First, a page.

TK Mashup: The Lab Leak "Conspiracy Theory"
"NOT MAN MADE OR GENETICALLY MODIFIED," they cried in unison, until they didn't, as Matt Orfalea's latest trip back in time shows
After Covid-19 hit America’s shores, a question naturally arose: how did this happen? Most of us assumed the mystery would soon be unraveled, that the society of epidemiological detectives who found everything from the rat that transmitted Lassa Fever to the leak that caused viral outbreaks in Marburg and Frankfurt would nail down the origin of the pandemic.
It didn’t happen. We were initially told something about bats, a weird animal called a pangolin, and a Chinese “wet market,” but never heard the full story. A combination of the virus originating in an authoritarian state and a sudden seizure of incuriosity among the international press corps led to a strange coverage détente, in which we weren’t told exactly what happened, but we were told all sensible people were sure of what didn’t happen. 27 scientists in The Lancet put it this way in mid-2020: “We stand together to strongly condemn conspiracy theories suggesting that COVID-19 does not have a natural origin.”
As TK contributor Matt Orfalea pieces together in his latest hilariously disturbing trip to our recent past, the notion that Covid-19 did not originate in a lab became a mandatory talking point. This might have made sense, if epidemiologists had definitively identified the source of the disease. But they hadn’t, making the intensity of the press reaction both comical and suspicious.
A common explanation for the propaganda is that once Donald Trump suggested the disease might have had a laboratory origin, it became mandatory to denounce the idea for political reasons. The Trump-said-it-so-it-must-be-wrong angle was also ubiquitous, as Orfalea shows here:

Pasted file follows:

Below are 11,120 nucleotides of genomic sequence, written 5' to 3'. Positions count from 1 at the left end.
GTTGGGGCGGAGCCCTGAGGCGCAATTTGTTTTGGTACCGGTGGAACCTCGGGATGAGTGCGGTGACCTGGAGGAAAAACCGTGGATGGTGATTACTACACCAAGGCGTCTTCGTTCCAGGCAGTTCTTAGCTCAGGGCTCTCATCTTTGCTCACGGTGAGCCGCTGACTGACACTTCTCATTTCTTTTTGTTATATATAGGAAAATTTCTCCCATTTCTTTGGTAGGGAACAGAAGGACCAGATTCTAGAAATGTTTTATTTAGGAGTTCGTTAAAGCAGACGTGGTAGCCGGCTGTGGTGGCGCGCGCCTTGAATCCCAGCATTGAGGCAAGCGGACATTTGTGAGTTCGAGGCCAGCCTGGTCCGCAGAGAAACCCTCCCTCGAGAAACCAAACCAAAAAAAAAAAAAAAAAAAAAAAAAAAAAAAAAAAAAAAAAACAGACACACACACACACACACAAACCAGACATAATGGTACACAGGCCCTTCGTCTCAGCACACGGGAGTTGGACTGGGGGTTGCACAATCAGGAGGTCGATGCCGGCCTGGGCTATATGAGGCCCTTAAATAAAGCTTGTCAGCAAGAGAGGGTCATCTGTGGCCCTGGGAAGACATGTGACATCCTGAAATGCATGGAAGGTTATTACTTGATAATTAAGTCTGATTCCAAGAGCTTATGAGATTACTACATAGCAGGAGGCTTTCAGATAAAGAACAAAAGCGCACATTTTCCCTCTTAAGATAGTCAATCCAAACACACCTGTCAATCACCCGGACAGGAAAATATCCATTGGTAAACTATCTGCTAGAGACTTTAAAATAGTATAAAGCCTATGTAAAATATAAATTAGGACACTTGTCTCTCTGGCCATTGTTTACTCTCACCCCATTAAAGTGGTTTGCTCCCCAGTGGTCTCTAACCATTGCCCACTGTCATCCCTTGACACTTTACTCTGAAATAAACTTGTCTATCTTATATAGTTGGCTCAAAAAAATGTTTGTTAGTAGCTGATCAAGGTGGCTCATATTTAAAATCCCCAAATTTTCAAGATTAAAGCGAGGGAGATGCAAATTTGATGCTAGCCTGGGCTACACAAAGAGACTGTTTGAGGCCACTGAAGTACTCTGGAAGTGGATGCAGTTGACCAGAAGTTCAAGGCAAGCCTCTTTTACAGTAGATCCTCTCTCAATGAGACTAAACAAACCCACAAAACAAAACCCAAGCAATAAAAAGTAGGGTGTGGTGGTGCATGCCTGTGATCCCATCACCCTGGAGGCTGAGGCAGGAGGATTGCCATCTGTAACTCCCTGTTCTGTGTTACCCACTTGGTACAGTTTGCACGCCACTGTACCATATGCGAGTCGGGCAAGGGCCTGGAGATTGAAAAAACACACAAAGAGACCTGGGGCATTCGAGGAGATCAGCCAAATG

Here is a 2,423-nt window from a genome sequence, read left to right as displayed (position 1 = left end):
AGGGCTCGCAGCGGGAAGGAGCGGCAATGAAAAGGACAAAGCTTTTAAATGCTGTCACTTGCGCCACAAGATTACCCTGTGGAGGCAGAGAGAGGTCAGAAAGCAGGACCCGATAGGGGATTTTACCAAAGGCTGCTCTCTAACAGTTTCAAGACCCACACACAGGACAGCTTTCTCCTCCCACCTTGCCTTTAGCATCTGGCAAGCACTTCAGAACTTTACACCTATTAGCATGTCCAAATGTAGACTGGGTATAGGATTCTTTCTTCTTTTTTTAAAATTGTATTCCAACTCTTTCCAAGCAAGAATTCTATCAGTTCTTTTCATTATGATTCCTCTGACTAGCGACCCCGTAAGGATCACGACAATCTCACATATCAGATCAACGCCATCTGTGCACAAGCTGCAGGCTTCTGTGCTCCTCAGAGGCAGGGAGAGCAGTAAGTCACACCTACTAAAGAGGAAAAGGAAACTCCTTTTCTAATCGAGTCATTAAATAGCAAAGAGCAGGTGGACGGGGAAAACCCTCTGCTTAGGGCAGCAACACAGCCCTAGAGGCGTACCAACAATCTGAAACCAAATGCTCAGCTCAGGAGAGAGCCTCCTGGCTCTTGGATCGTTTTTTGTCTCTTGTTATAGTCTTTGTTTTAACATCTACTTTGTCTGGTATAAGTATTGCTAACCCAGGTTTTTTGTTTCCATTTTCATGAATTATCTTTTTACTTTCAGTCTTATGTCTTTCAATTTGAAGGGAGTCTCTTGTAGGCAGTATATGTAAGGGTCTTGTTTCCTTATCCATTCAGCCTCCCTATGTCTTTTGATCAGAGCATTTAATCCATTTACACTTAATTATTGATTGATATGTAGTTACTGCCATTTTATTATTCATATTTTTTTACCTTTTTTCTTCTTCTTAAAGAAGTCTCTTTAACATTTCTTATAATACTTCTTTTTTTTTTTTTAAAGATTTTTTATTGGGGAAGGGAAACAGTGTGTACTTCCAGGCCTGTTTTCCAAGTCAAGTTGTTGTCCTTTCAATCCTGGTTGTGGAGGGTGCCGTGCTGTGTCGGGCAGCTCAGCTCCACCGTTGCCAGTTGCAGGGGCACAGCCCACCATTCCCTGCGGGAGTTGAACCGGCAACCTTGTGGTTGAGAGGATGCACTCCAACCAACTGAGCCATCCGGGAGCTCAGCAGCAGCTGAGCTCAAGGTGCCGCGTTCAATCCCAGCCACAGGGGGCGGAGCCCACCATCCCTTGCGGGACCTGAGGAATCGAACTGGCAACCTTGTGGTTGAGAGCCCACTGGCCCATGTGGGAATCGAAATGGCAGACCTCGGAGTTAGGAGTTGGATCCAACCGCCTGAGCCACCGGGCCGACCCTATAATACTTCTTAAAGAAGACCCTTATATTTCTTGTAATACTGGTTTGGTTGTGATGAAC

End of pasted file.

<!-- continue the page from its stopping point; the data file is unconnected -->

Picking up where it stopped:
In the main mashup, in a series of revealing montages, press figures are also shown wasting no time embracing the word-for-word conclusion of the Office of the Director of National Intelligence (DNI) that the disease was “not manmade or genetically modified.” The sections involving denunciations of Senator Tom Cotton are particularly interesting because Cotton was accused of “fanning the embers of a coronavirus conspiracy theory” just for including lab origin among the possible causes, even as he said natural origin was “most likely.” This showed that even considering a lab-origin hypothesis was, to press critics, now the same as advancing or embracing an idea they considered “debunked.”
The idea that the disease may have originated in a lab suddenly became acceptable again last spring, when the likes of Dr. Anthony Fauci began entertaining the idea in public. Fact-checkers who’d issued fierce declarations about “conspiracy theories” backtracked. Internet platforms like Facebook that had been banning such assertions announced, “We will no longer remove the claim that Covid-19 is man-made or manufactured from our apps.”
We still don’t know what caused the pandemic, but that’s not the issue here. The concept of telling the public you’re this certain of something when you quite obviously are not is at least somewhat new, both in politics and in media. The crucial problem shown in this reel is the complete absence of humility about the possibility of error. The most well-meaning scientists make mistakes — even the famous tale of the discovery of HIV’s “Patient Zero” later fell into question thanks to genetic analysis — and there was a time not long ago when no responsible press outlet would have declared any hypothesis off-limits before the mystery had been solved.
Orfalea does a great job here using everything from Bill and Ted’s Excellent Adventure to Fahrenheit 451 to show the dangerously moronic certainty of modern propaganda. The origins of Covid-19 remain a mystery, but another Whodunit is why curiosity and the spirit of free inquiry have been made taboo in a business where those qualities were once prerequisites.